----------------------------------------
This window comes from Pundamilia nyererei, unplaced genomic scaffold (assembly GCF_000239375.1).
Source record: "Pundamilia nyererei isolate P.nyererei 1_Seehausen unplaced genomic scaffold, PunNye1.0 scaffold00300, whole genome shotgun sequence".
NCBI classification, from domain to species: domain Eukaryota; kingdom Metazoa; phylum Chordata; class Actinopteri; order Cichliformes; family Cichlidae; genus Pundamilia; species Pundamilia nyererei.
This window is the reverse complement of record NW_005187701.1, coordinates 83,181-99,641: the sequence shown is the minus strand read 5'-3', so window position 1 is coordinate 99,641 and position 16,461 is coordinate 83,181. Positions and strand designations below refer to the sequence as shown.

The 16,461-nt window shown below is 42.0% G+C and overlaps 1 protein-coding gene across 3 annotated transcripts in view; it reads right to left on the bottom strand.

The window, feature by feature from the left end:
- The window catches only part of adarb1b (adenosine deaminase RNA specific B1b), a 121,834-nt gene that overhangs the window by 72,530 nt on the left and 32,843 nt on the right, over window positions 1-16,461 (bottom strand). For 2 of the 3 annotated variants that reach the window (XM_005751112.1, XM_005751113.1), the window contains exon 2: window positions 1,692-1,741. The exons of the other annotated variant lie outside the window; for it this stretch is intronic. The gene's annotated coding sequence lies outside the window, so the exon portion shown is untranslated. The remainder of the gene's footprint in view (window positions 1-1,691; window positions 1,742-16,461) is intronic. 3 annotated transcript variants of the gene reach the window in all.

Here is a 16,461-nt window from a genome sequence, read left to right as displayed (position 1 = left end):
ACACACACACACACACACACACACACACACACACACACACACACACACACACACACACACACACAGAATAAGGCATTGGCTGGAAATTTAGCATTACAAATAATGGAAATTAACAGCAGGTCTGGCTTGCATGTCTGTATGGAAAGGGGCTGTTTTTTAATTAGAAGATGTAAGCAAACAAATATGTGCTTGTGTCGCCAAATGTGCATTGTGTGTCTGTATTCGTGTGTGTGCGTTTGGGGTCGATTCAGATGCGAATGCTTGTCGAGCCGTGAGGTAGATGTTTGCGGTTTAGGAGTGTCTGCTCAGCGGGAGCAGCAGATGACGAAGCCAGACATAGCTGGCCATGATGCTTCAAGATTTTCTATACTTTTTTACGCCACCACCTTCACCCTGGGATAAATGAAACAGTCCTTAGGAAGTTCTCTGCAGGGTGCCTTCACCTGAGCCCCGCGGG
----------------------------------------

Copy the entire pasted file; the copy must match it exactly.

This window comes from Pundamilia nyererei, unplaced genomic scaffold (assembly GCF_000239375.1).
Source record: "Pundamilia nyererei isolate P.nyererei 1_Seehausen unplaced genomic scaffold, PunNye1.0 scaffold00300, whole genome shotgun sequence".
NCBI classification, from domain to species: domain Eukaryota; kingdom Metazoa; phylum Chordata; class Actinopteri; order Cichliformes; family Cichlidae; genus Pundamilia; species Pundamilia nyererei.
This window is the reverse complement of record NW_005187701.1, coordinates 83,181-99,641: the sequence shown is the minus strand read 5'-3', so window position 1 is coordinate 99,641 and position 16,461 is coordinate 83,181. Positions and strand designations below refer to the sequence as shown.

The 16,461-nt window shown below is 42.0% G+C and overlaps 1 protein-coding gene across 3 annotated transcripts in view; it reads right to left on the bottom strand.

The window, feature by feature from the left end:
- The window catches only part of adarb1b (adenosine deaminase RNA specific B1b), a 121,834-nt gene that overhangs the window by 72,530 nt on the left and 32,843 nt on the right, over window positions 1-16,461 (bottom strand). For 2 of the 3 annotated variants that reach the window (XM_005751112.1, XM_005751113.1), the window contains exon 2: window positions 1,692-1,741. The exons of the other annotated variant lie outside the window; for it this stretch is intronic. The gene's annotated coding sequence lies outside the window, so the exon portion shown is untranslated. The remainder of the gene's footprint in view (window positions 1-1,691; window positions 1,742-16,461) is intronic. 3 annotated transcript variants of the gene reach the window in all.

Here is a 16,461-nt window from a genome sequence, read left to right as displayed (position 1 = left end):
ACACACACACACACACACACACACACACACACACACACACACACACACACACACACACACACACAGAATAAGGCATTGGCTGGAAATTTAGCATTACAAATAATGGAAATTAACAGCAGGTCTGGCTTGCATGTCTGTATGGAAAGGGGCTGTTTTTTAATTAGAAGATGTAAGCAAACAAATATGTGCTTGTGTCGCCAAATGTGCATTGTGTGTCTGTATTCGTGTGTGTGCGTTTGGGGTCGATTCAGATGCGAATGCTTGTCGAGCCGTGAGGTAGATGTTTGCGGTTTAGGAGTGTCTGCTCAGCGGGAGCAGCAGATGACGAAGCCAGACATAGCTGGCCATGATGCTTCAAGATTTTCTATACTTTTTTACGCCACCACCTTCACCCTGGGATAAATGAAACAGTCCTTAGGAAGTTCTCTGCAGGGTGCCTTCACCTGAGCCCCGCGGG